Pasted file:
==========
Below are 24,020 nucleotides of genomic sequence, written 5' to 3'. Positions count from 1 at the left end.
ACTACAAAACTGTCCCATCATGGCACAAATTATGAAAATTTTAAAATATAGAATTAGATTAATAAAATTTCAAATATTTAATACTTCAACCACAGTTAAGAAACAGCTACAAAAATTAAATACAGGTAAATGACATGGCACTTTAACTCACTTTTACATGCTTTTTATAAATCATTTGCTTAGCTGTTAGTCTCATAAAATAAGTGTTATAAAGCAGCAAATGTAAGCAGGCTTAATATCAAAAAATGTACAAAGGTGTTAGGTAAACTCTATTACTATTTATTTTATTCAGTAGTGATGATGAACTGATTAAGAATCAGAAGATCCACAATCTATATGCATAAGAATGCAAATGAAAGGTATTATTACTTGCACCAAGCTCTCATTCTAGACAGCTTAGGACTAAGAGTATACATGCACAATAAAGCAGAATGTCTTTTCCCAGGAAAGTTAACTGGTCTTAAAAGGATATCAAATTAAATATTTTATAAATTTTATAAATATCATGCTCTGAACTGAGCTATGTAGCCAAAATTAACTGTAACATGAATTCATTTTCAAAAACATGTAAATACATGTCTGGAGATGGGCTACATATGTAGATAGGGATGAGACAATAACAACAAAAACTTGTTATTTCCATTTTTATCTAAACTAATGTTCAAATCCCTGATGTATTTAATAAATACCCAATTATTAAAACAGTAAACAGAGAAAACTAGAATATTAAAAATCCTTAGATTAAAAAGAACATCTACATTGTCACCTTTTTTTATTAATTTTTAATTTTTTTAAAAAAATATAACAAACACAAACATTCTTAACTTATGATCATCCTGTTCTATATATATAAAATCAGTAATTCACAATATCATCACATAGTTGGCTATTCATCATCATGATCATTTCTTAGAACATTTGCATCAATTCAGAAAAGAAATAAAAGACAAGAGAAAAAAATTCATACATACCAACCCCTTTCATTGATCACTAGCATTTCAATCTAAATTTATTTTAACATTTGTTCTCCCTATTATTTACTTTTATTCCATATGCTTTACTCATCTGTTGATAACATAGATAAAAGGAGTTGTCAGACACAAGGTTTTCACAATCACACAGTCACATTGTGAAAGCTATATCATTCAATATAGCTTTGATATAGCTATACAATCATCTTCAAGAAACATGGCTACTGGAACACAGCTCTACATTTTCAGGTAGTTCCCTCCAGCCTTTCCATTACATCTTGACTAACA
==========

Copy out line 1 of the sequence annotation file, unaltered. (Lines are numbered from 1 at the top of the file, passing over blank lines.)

Below are 24,020 nucleotides of genomic sequence, written 5' to 3'. Positions count from 1 at the left end.